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Waffle61 01-04-2013 06:28 PM

colorwork
 
Hi,
I am a newer knitter. I would like to learn some colorwork. Which is easier for a beginner in colorwork? Intarsia or fairisle? Can someone lead me to some resources for casting on to working it and how to add the 2nd color, etc? Any help would be appreciated.

Antares 01-04-2013 07:35 PM

Do you have a specific project in mind or are you planning to just work up some swatches? A particular project will help you decide which to learn first.

There are some videos on this site: http://www.youtube.com/watch?v=P6n561SMZXQ (scroll down) or you can search on youtube and finds tons of how-to videos.

I found stranding (fair isle) to be a little harder than Intarsia, but neither is particularly difficult.

DavidSydney63 01-05-2013 06:50 AM

I agree with the poster above. Fairisle isn't difficult so long as you remember your hierarchy of colours.

Main colour needs to sit high and secondary colour(s) below it in order of the pattern.

Most patterns will say Main Colour and then C1, C2 (contrast 1 and contrast 2). So long as you keep C1 below the Main Colour and C2 below C1, you'll avoid getting into a muddle.

Hope this helps?

salmonmac 01-05-2013 07:15 AM

I agree with Antares that it depends on the project. Each technique is useful and fun to learn. Find a pattern that you like and try one of them out.
In many patterns, the cast on and ribbing or border are done in one of the colors and the other colors added for the main body of the project. Starting a new color is just a matter of holding the end of the yarn in place with one hand and beginning to knit with the new color. There are videos here for intarsia and for fair isle. You can see that one of the main tips in both is to cross the colors so that you don't get holes where you've change colors.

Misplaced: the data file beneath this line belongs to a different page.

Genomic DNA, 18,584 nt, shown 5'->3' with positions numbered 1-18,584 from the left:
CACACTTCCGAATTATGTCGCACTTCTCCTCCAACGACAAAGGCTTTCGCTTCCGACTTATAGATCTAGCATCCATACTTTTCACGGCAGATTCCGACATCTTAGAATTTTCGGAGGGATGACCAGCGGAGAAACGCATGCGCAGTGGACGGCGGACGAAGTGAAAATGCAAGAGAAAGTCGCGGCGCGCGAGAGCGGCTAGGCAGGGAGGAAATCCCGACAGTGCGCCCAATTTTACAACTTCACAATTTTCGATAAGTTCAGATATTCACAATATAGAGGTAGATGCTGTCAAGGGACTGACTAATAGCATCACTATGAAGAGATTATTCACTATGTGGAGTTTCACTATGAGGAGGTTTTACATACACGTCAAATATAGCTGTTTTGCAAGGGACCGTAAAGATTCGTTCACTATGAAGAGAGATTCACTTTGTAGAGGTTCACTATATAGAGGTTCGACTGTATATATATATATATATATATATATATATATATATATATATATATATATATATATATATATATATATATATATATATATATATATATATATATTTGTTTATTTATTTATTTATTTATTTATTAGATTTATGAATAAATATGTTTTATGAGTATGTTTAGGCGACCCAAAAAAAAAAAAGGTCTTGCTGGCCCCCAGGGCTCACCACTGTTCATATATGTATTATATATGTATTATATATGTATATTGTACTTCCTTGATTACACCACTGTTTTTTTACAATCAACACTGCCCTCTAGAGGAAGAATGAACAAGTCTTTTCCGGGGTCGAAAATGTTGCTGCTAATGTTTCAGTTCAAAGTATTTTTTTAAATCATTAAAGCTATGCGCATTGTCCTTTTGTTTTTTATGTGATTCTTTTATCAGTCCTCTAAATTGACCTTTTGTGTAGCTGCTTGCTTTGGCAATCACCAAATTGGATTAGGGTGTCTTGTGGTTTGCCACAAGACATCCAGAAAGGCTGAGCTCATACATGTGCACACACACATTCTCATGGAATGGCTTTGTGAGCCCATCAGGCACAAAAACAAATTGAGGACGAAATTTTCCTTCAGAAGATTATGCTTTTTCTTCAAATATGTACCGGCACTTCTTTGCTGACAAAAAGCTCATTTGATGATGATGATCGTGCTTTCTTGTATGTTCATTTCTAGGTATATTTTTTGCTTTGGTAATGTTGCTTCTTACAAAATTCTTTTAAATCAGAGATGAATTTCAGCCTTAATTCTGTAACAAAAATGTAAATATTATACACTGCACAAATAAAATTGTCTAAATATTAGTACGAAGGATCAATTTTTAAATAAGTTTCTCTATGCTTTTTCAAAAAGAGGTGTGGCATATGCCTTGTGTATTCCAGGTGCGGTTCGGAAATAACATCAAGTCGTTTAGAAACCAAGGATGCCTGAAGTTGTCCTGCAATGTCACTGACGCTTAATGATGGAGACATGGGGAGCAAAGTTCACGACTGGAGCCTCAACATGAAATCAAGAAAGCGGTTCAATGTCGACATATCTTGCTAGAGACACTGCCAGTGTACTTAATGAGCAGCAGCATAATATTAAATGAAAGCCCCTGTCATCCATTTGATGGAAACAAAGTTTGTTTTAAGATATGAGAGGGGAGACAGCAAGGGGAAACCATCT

Good luck choosing a pattern and come back if you have questions!

ABC's Mom 01-06-2013 08:37 AM

I did a stuffed toy for my GDD that used intarsia and it wasn't difficult at all. Of course it only had one extra color so wasn't dealing with a lot of colors. I started with a small project so I could get the technique down and would feel more comfortable tackling a larger project.

Paulaque 01-06-2013 09:53 AM

Bobbins
 
I have also found that when using multiple colors, bobbins are best.

LoveBugAngel 01-07-2013 12:12 PM

I'd love to learn colour work this year, but I can't even tell you what the difference between Intarsia or fairisle are LOL

yarnrainbow 01-07-2013 01:44 PM

Have you thought about trying doubleknitting? It is very simple to learn and will help you to get used to working with two colors (managing two different color yarns simultaneously) and there are some simple patterns you could start out with.

Some Doubleknit Patterns:
Doubleknit Scarf
Falling Flowers Scarf
Snowstorm Scarf

Helpful doubleknit instruction videos:
Double-knitting: Casting On
Double-knitting: Working a Charted Design
Double-knitting: Fixing Mistakes and Binding Off

salmonmac 01-07-2013 06:25 PM

Quote:

Originally Posted by LoveBugAngel (Post 1365679)
I'd love to learn colour work this year, but I can't even tell you what the difference between Intarsia or fairisle are LOL

There are of course, videos for both techniques on the Advanced Techs part of Free Videos. But you know, there are easy ways of doing two color techniques that don't require either and which only use one color per row. Using slip stitch techniques creates a very complicated looking pattern that's actually very simple to do.

http://www.knitty.com/ISSUEsummer03/FEATslipstitch.html
http://theknitter.themakingspot.com/...ferent-effects

mojo11 01-10-2013 05:29 PM

Quote:

Originally Posted by salmonmac (Post 1365737)
There are of course, videos for both techniques on the Advanced Techs part of Free Videos. But you know, there are easy ways of doing two color techniques that don't require either and which only use one color per row. Using slip stitch techniques creates a very complicated looking pattern that's actually very simple to do.

http://www.knitty.com/ISSUEsummer03/FEATslipstitch.html
http://theknitter.themakingspot.com/...ferent-effects

Slip stitch is next on my list of Things To Learn. But like most things I'm doing it backward. I've already done a little bit of Fair Isle and a little of intarsia... (neither of them very well I should add). But hey... I'm the guy that decided that black cotton yarn would be a GREAT thing to start off with. :masochist:


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